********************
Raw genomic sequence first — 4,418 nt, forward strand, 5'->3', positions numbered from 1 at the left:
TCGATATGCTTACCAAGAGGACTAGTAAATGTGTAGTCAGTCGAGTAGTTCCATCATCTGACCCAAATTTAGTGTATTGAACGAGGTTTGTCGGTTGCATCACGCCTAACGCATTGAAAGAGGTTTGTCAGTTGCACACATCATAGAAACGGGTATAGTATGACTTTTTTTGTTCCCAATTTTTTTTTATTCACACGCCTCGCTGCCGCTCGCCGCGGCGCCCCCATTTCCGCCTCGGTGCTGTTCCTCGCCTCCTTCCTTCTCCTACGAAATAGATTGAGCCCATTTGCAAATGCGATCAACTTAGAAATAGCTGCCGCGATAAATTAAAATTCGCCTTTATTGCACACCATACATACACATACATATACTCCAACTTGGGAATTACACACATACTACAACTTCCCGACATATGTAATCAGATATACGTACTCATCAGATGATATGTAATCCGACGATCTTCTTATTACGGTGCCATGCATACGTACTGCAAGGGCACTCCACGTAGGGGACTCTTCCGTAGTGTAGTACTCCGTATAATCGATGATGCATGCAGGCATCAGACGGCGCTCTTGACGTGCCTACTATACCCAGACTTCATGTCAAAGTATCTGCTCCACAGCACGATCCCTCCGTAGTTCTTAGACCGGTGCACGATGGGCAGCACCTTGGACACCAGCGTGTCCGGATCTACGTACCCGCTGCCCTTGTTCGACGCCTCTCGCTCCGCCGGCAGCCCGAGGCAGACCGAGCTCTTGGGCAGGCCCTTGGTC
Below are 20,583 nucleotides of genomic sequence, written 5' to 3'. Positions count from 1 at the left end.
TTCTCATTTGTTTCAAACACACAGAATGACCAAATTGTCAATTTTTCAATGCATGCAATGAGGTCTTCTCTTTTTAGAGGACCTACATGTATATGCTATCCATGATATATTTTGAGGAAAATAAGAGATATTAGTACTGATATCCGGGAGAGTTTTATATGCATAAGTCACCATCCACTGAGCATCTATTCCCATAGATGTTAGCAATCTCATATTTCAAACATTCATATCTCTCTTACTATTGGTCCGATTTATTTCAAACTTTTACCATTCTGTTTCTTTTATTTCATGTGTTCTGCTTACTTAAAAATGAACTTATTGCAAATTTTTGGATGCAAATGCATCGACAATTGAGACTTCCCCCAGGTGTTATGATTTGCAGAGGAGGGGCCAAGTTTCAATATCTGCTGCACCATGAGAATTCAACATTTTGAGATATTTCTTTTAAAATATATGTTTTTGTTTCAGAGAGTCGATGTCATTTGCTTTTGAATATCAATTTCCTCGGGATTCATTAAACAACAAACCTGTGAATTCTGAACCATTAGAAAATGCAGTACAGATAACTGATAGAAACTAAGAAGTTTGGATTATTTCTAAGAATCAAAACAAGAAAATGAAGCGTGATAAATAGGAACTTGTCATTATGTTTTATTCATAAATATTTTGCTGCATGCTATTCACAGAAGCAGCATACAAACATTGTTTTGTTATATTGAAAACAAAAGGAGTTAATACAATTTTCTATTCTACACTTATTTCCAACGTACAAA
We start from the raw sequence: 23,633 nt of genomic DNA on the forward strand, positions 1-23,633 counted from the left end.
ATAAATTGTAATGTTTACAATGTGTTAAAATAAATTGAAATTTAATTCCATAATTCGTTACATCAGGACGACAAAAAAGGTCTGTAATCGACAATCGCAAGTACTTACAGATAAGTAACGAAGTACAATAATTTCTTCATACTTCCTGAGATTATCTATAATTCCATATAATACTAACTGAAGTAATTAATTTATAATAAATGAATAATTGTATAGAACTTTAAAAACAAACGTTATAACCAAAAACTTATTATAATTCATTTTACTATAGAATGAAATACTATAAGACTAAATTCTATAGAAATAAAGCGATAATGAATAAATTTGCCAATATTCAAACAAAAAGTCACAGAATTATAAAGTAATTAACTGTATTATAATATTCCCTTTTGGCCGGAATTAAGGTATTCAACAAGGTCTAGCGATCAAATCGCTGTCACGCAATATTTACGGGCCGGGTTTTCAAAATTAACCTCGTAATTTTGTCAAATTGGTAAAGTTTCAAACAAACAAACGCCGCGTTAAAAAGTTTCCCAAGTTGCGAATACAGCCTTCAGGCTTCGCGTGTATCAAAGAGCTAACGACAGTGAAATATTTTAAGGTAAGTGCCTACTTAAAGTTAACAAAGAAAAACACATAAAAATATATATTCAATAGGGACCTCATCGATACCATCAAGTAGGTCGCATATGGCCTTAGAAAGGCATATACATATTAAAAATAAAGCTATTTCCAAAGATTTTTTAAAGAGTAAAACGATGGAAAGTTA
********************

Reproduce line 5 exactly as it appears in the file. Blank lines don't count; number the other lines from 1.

We start from the raw sequence: 23,633 nt of genomic DNA on the forward strand, positions 1-23,633 counted from the left end.